Sunday, June 29, 2008

Intimidated oilmen

Speaking of "deniers" and intimidation, Lawrence Solomon recently gave a speech to intimidated oilmen at the Petroleum Club and tried to salve their guilt and stiffen their backbones:

James Hansen ... wants you in court. "CEOs of fossil energy companies ... should be tried for high crimes against humanity and nature."

Come to think of it, David Suzuki also sees those who abet CO2 emissions as criminals.

And you know what, I bet some of you see yourselves as criminals — or something close to it — because there’s something in human nature that makes us feel guilty, even for crimes we didn’t commit, let alone for non-crimes. And I bet some of your friends and associates might look at you sideways. And your children may be teased and made to feel guilty about what their dad does for a living.

But on the global warming issues, based on the evidence to date, you have nothing to feel guilty about. Albertans have nothing to feel guilty about either. No crime has been committed. No known harm has occurred. You’ve been had.

Even more, you’ve been cowed into silence. Instead of making your case to the public, instead of defending yourselves and your industry, you’ve thrown in the towel, or tried to be greener than green, hoping to avoid recrimination.

Not only is there no consensus, the scientists who are skeptics — the deniers — have extraordinary credentials, people at the very top echelons of the scientific establishment. They are the Who’s Who of Science.

Not only do they disagree with the UN conclusions, they often value CO2 for the benefits it provides the planet.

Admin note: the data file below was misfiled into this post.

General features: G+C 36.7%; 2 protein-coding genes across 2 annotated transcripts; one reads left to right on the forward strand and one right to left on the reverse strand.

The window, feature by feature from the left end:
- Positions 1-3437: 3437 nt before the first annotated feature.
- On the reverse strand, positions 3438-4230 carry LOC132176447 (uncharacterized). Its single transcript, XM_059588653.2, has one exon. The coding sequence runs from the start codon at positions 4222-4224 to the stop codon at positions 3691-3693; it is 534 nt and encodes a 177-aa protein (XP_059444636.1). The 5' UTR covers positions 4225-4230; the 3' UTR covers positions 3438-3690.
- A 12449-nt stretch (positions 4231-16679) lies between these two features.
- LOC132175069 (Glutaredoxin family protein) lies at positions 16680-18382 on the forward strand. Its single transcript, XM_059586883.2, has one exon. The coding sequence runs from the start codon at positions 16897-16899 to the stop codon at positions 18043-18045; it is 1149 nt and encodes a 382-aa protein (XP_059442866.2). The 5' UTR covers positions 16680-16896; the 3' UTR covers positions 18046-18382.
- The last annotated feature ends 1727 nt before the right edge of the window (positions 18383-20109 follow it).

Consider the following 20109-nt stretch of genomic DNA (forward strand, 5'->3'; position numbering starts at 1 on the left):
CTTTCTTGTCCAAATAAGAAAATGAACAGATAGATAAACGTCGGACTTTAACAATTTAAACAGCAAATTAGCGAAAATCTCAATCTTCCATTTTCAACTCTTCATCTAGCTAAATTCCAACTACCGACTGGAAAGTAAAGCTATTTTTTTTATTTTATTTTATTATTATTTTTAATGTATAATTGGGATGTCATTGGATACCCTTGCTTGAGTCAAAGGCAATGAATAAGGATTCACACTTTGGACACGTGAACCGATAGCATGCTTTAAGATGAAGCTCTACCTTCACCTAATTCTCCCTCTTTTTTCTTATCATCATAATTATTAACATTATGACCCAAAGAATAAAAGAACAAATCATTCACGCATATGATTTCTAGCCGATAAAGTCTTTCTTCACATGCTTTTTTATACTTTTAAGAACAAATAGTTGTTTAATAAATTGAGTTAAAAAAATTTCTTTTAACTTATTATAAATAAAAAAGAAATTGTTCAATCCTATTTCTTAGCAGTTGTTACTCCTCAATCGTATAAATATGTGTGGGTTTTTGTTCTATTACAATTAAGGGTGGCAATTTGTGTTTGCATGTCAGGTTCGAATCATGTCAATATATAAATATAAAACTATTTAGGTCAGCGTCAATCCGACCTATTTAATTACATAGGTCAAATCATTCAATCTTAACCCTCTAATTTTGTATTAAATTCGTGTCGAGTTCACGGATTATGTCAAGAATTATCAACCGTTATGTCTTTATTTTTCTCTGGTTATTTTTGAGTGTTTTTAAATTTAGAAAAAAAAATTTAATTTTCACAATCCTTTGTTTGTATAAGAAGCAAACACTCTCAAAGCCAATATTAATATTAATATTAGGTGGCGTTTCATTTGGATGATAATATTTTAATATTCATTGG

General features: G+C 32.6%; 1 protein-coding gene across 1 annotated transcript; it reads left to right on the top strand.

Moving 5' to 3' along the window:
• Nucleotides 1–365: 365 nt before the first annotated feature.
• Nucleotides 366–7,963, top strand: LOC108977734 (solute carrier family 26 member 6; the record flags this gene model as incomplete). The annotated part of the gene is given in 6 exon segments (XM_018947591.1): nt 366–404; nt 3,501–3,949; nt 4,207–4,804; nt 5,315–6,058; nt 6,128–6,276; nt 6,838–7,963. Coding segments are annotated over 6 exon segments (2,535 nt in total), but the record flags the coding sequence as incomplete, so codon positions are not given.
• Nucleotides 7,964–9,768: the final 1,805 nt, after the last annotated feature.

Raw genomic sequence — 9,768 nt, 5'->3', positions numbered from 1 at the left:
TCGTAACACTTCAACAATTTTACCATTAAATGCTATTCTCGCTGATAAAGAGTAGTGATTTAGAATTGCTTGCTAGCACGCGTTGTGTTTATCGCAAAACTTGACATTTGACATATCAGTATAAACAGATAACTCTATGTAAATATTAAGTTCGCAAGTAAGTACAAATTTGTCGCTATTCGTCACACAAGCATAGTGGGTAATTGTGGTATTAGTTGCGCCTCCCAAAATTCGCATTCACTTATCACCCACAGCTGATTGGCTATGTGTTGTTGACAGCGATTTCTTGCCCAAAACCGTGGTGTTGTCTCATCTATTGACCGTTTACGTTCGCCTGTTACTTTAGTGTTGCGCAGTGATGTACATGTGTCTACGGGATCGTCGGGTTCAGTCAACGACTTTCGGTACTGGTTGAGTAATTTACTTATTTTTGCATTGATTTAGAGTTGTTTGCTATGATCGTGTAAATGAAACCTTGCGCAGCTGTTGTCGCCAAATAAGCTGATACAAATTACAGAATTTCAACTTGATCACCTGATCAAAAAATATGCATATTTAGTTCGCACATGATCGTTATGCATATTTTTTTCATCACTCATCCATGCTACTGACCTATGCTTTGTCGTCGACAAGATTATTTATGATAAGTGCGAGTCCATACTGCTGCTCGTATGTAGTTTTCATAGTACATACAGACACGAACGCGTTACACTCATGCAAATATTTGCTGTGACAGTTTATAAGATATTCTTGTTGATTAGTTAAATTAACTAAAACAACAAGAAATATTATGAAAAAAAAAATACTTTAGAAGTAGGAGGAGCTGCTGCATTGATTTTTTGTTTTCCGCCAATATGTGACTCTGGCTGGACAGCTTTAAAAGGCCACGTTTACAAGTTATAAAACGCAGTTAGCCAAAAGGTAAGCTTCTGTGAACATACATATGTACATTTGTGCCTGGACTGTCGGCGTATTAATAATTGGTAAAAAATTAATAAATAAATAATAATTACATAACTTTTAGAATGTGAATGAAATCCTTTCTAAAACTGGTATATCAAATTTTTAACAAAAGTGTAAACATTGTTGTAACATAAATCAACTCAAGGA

On global warming, the science is not settled. You have the facts on your side. But facts will count for naught as long as you see the battle as lost.

Great stuff. We need a lot more of the likes of Lawrence Solomon and Rex Murphy in the mainstream media. In my local press I'm inundated with climate hysteria and harassment from green freaks, including my government who this week sent me a "Climate action dividend" cheque for $100 along with a long list of bullcrap suggestions for nice green things I should do with it (hint: It's going straight into my gas tank!)

4 comments:

Anonymous said...

The head of the Petroleum Association and CEO's involved in the oil sands development should take out full page ads and compare producing ethanol with developing oil from the oil sands. Guess which is less green!

JR said...

I'm no expert on this but as I understand it, burning the equivalent of one barrel of oil yields roughly 2 barrels from oil sand but only 1.3 barrels of ethanol from corn.

If that's the case the oilmen should not be shying away from saying so.

Halfwise said...

The execs are in a tough spot. One accepted PR rule is that you can not make your bad image better by pointing to someone else's worse image. (Remember Ed Stelmach's comment about wind turbines killing more birds than oilsands tailings ponds? It was true, earned him no points and made him look heartless.)

The Greenpeaces of the world have put the industry into a tight corner. Lots of oil company employees WANT their employers to sound (and act) concerned. Some staff that I know even seem to like executive hand-wringing in environmental matters. Money and talent will be spent on carbon capture that should be spent on making existing equipment more reliable.

CAPP has a big role to play in
industry-supportive messaging because individual companies risk alienating some of their own staff. So too do groups like Tim Ball and Tom Harris' NRSP.

JR said...

I tend to agree, Halfwise. The oilmen are in the same tough spot that the politicians are. They dare not speak against the apparent prevailing climate orthodoxy for fear of enraging the environmentalists, the media and a heavily brainwashed public.

This all goes to prove how effective the environmentalists have been at intimidating "deniers" and suppressing contrary evidence and opinion. So effective that I'll bet that many of the target execs and pols have been converted to the alarmist point of view. And those that haven't will pretend they have and hope it all blows over.

I'd like to know how the Petroleum Club audience reacted to Solomon's speech. They may not have liked what they heard but someone has to try to educate them beyond the one-sided hysteria and the "certainty" of impending doom. So, more power to Solomon.